MARINA: ‘What you have to say is miles away from what I have in mind: my desire is to die in the wild and I shall not do what you have said’.

SATAN: ‘This wild place shall be your tomb and you will not get away from trials, for if you don’t listen to my words, you will die and perish, with your hope cut off’.

MARINA: ‘Great woe is reserved for you and for whoever listens to any of your words. There is hope in God, and those who hope in him are not ashamed’. [Ps 25:3]

SATAN: ‘It is a double woe that you will have if you fail to listen to any of my words: you will die in the wilderness and wild beasts and birds of prey will devour you’.

MARINA: ‘I will sing praise while I live, [Ps 146:2] while I have a place where to sing; and whether I live or whether I die, it is to the Lord I belong all the time’.

SATAN: ‘Sing on then, and don’t stop for in a little while your song will come to an end; you will go down to Sheol without hope and your lot will be a double woe’. [cp Ps 31:18, 55:16]

MARINA: ‘The Lord is living and holy is his name, and whoever hopes in him will not be ashamed: [Ps 25:3] from this monastery I will not depart. and will not go away from its gate’.

 SATAN: ‘Savage animals are roaring, eager to rip you apart, and vultures too; if you don’t carry out my advice they will tear you apart and drink up your blood’.

MARINA: ‘A great blessing will be mine if they tear my body apart and drink up my blood, for my Lord is the Lord of all: he will not do what you have said’.

SATAN: ‘So torture you consider a blessing? What then do you think of eternal woe? Flee from the error in your mind; follow my advice and live’.

MARINA: ‘Let the sea and land testify concerning me, the heavens too, and all that is in them, [cp Deut 4:26, 31:28] that I renounce you and your words: cursed is your counsel, and accursed your name’.

SATAN: ‘I know that women don’t have much intelligence or brain, for they don’t know what they are saying, and they do what is harmful to themselves’.

MARINA: ‘All the advice that you give is bad; your words are bad too because you are bad: as our Lord said in his Gospel, “a tree that is bad bears bad fruit”’. [Matt7:17]

SATAN: ‘Check your words, stupid woman, and shut up: you don’t realize it is your duty to save yourself, as far as you are able, and live a normal life, and not perish’.

MARINA: ‘Accursed are your words, Satan, and accursed is the instruction which you teach. for your mouth is full of cursing and wickedness, and on your tongue are fraud and deceit’.

SATAN: ‘You haven’t read or learnt the Scripture; you are ignorant and you don’t listen. My words and utterance are full of truth, and deceit is far from my heart’.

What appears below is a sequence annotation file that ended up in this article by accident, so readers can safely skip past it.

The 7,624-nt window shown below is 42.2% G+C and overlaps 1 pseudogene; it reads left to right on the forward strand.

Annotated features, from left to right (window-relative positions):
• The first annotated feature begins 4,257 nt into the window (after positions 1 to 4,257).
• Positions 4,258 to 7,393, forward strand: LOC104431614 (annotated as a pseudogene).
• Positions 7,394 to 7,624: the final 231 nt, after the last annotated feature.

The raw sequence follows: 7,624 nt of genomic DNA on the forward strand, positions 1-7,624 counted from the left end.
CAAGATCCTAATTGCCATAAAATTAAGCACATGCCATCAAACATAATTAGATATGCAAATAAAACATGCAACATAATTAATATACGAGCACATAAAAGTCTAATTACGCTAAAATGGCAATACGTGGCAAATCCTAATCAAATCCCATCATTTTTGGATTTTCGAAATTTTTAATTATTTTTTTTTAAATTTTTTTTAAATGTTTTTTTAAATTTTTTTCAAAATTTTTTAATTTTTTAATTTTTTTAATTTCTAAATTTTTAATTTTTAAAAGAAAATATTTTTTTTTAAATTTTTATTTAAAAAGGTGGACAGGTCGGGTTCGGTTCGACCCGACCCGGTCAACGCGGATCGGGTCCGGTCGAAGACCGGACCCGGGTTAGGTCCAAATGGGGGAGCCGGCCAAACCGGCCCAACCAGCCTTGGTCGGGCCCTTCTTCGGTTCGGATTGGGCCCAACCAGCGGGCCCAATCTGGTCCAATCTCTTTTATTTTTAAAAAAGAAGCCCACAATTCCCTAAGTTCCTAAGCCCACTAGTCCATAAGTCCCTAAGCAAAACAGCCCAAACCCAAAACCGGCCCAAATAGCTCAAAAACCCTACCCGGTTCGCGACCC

MARINA: ‘If I listen to you I will indeed perish, for you have set a trap that leads to perdition, and I won’t be able to save myself if I listen to you and your counsel’.

SATAN: ‘My advice is crystal clear, its light is illumined by the sun, but because the light of your mind is darkened you don’t see the light even when it shines out’.

MARINA: ‘Take a rest from laying your traps, for I shall break them all up: I place my hope in Jesus’ name and no harm will come to me’.

SATAN: ‘You should give a rest to your words: that I should rest is not my wish. It is a great sin that you commit if you remain in this wild place.

SATAN: ‘You will do yourself harm at the hands of marauding robbers: if they realize you are a woman I don’t know what they will do to you!’.

MARINA: ‘The hope that I’ve placed in God will rescue me and I will not be harmed; he is the hope of the poor and the orphans, and to all who hope on him’.

SATAN: ‘Escape from all sorts of harm while you still have a chance to escape: don’t put the Lord, your Lord, to the test, hoping he will perform a miracle with you’.

MARINA: ‘It is from you that I will make my escape and I won’t touch your words of advice; if I escape from you and your words, then will I be accounted blessed!’.

SATAN: Satan replied and said ‘If you reveal that you are a woman all the abuse you are getting will go away and then you can sing praise and rejoice’.

MARINA: ‘I will not give you any answer for all your talk is importunate: all that you say is false. You give a lot of advice, but you are the one who needs it’.

SATAN: ‘Cruel crosses are set up in readiness for you on every side: summer is preparing burning heat for you, and winter, snow and ice’.